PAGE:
in conversation with
Not even the Oulipo
Harry Mathews’s most recent book, a poetry collection called The New Tourism, opens with a six-part sequence about preparing the “perfect cooking butter” and seizing “the moment of perfection” when cooking an excellent egg. Devotees of Mathews’s writing (and we are many: join us) will be quick to build a mental bridge between “Butter and Eggs: A Didactic Poem” and Mathews’s early, awesome short-story-long-recipe, “Country Cooking from Central France: Roast Boned Rolled Stuffed Shoulder of Lamb (Farce Double).” One portion of the delight to be taken in running from the compressed quiet of the current work to the extravagant onrush of the earlier is in registering Mathews’s astonishing range. To say that he has written novels, stories, poems (haiku sequences included), and essays, and leave it at that, would be grossly reductive: each of his works, whether two or two hundred and fifty pages long, is a wonder cabinet of unpredictable intricacy.
My introduction to Mathews was the late-’90s Dalkey Archive reprints of his first suite of novels, The Conversions, Tlooth, and The Sinking of the Odradek Stadium, which I bought at the indispensable St. Mark’s Bookshop in Manhattan. Mathews’s novels worked on me the way Raymond Roussel’s (as I later learned) worked on Mathews: they opened me up to a completely new sense of how books could be just books, and marvelous ones, instead of half-assed windows onto the so-called real world. Subsequently spelunking into the labyrinthine thunder tunnels of Cigarettes, The Journalist, 20 Lines a Day, The Case of the Persevering Maltese, and My Life in CIA, has thankfully done nothing to set my head to rights.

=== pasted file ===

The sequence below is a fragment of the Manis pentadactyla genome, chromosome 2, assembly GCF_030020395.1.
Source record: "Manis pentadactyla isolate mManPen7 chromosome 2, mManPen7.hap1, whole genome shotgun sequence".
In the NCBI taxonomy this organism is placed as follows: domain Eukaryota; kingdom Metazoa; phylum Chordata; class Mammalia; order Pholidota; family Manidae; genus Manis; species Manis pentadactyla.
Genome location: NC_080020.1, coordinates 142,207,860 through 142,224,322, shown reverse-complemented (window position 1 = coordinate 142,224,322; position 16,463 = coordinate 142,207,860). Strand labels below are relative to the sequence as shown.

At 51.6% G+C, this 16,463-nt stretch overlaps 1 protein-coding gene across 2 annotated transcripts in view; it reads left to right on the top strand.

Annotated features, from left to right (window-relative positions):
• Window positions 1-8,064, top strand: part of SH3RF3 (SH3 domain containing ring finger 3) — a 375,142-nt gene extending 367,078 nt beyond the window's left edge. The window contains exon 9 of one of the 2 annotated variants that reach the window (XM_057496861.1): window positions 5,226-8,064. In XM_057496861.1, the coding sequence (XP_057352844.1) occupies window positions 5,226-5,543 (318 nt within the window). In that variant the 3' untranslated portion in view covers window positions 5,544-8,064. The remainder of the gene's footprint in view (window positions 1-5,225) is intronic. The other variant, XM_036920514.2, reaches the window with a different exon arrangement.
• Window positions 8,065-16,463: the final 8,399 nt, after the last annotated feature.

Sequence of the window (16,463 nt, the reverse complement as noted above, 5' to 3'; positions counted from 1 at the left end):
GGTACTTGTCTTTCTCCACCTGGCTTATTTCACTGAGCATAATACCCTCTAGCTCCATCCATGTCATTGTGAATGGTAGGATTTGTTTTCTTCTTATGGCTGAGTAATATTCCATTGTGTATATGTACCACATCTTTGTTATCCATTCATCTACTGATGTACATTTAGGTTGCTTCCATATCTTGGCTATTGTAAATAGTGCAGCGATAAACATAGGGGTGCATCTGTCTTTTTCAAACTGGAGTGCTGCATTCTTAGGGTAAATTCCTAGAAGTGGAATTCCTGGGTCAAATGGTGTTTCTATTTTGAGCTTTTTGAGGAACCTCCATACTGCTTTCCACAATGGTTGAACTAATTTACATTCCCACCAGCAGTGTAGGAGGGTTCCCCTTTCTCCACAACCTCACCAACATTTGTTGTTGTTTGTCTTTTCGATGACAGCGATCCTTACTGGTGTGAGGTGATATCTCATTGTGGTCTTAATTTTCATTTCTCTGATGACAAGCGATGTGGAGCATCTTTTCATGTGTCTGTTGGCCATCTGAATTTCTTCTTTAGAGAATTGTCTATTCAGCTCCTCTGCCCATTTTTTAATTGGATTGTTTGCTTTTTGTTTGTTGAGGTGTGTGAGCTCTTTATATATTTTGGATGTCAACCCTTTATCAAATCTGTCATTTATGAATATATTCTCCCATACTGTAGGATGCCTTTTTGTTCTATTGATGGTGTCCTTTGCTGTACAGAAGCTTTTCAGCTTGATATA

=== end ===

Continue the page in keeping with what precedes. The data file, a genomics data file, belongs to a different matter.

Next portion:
Mathews may or may not ever have had a life in CIA, but he has certainly had a life in Oulipo, the France-based Ouvroir de littérature potentielle (Workshop for Potential Literature), known for constraint-based writing. Much has been made of his important connection to that group, but Mathews’s literary output is far from exclusively oulipian. When we met to talk over lunch in the fall of 2010 at La Ferronnerie, a bistro in the rue de la Chaise near his Paris apartment, it seemed more interesting to start elsewhere
LAIRD HUNT: So the novella is still percolating in the midst of all this other work?
HARRY MATHEWS: I’m doing it in the Nabokov way. I read—in one of his interviews, I guess—that he wrote some of his books on big file cards, and he would fill up a file card, and when he had enough file cards he would publish the book. It sounded to me like rather an interesting idea. So I started doing that.
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